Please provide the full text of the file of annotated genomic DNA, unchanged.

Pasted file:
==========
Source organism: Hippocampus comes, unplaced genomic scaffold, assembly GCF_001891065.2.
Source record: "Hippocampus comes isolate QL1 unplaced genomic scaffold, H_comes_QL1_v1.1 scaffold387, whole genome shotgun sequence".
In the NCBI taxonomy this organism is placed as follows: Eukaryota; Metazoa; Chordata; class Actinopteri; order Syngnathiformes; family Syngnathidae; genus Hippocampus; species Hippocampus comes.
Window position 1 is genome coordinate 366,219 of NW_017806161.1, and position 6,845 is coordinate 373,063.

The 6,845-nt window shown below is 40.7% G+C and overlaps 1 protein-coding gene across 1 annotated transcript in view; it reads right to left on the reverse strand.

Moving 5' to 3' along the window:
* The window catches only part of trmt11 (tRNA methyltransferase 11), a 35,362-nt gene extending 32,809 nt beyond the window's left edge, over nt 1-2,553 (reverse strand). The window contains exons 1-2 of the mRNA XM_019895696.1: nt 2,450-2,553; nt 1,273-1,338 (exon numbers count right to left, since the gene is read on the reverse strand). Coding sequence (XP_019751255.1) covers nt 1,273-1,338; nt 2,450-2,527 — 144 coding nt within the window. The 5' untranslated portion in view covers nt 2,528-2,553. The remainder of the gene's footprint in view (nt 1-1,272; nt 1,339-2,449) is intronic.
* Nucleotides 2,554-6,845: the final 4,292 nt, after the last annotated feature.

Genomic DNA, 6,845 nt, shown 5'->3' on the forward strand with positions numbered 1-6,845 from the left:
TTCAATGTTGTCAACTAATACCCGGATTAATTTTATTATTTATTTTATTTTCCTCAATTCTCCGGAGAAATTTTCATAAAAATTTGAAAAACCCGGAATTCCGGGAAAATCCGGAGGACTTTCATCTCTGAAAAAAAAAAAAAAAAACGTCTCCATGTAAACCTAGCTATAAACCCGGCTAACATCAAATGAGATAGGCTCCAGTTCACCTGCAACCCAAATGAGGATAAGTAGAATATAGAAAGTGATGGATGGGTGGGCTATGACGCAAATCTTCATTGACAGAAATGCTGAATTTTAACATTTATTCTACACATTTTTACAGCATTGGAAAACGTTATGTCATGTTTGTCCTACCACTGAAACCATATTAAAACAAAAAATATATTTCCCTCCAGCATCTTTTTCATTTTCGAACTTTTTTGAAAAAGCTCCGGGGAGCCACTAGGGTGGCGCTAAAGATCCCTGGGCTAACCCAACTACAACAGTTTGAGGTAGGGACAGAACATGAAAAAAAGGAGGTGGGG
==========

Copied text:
Source organism: Hippocampus comes, unplaced genomic scaffold, assembly GCF_001891065.2.
Source record: "Hippocampus comes isolate QL1 unplaced genomic scaffold, H_comes_QL1_v1.1 scaffold387, whole genome shotgun sequence".
In the NCBI taxonomy this organism is placed as follows: Eukaryota; Metazoa; Chordata; class Actinopteri; order Syngnathiformes; family Syngnathidae; genus Hippocampus; species Hippocampus comes.
Window position 1 is genome coordinate 366,219 of NW_017806161.1, and position 6,845 is coordinate 373,063.

The 6,845-nt window shown below is 40.7% G+C and overlaps 1 protein-coding gene across 1 annotated transcript in view; it reads right to left on the reverse strand.

Moving 5' to 3' along the window:
* The window catches only part of trmt11 (tRNA methyltransferase 11), a 35,362-nt gene extending 32,809 nt beyond the window's left edge, over nt 1-2,553 (reverse strand). The window contains exons 1-2 of the mRNA XM_019895696.1: nt 2,450-2,553; nt 1,273-1,338 (exon numbers count right to left, since the gene is read on the reverse strand). Coding sequence (XP_019751255.1) covers nt 1,273-1,338; nt 2,450-2,527 — 144 coding nt within the window. The 5' untranslated portion in view covers nt 2,528-2,553. The remainder of the gene's footprint in view (nt 1-1,272; nt 1,339-2,449) is intronic.
* Nucleotides 2,554-6,845: the final 4,292 nt, after the last annotated feature.

Genomic DNA, 6,845 nt, shown 5'->3' on the forward strand with positions numbered 1-6,845 from the left:
TTCAATGTTGTCAACTAATACCCGGATTAATTTTATTATTTATTTTATTTTCCTCAATTCTCCGGAGAAATTTTCATAAAAATTTGAAAAACCCGGAATTCCGGGAAAATCCGGAGGACTTTCATCTCTGAAAAAAAAAAAAAAAAACGTCTCCATGTAAACCTAGCTATAAACCCGGCTAACATCAAATGAGATAGGCTCCAGTTCACCTGCAACCCAAATGAGGATAAGTAGAATATAGAAAGTGATGGATGGGTGGGCTATGACGCAAATCTTCATTGACAGAAATGCTGAATTTTAACATTTATTCTACACATTTTTACAGCATTGGAAAACGTTATGTCATGTTTGTCCTACCACTGAAACCATATTAAAACAAAAAATATATTTCCCTCCAGCATCTTTTTCATTTTCGAACTTTTTTGAAAAAGCTCCGGGGAGCCACTAGGGTGGCGCTAAAGATCCCTGGGCTAACCCAACTACAACAGTTTGAGGTAGGGACAGAACATGAAAAAAAGGAGGTGGGG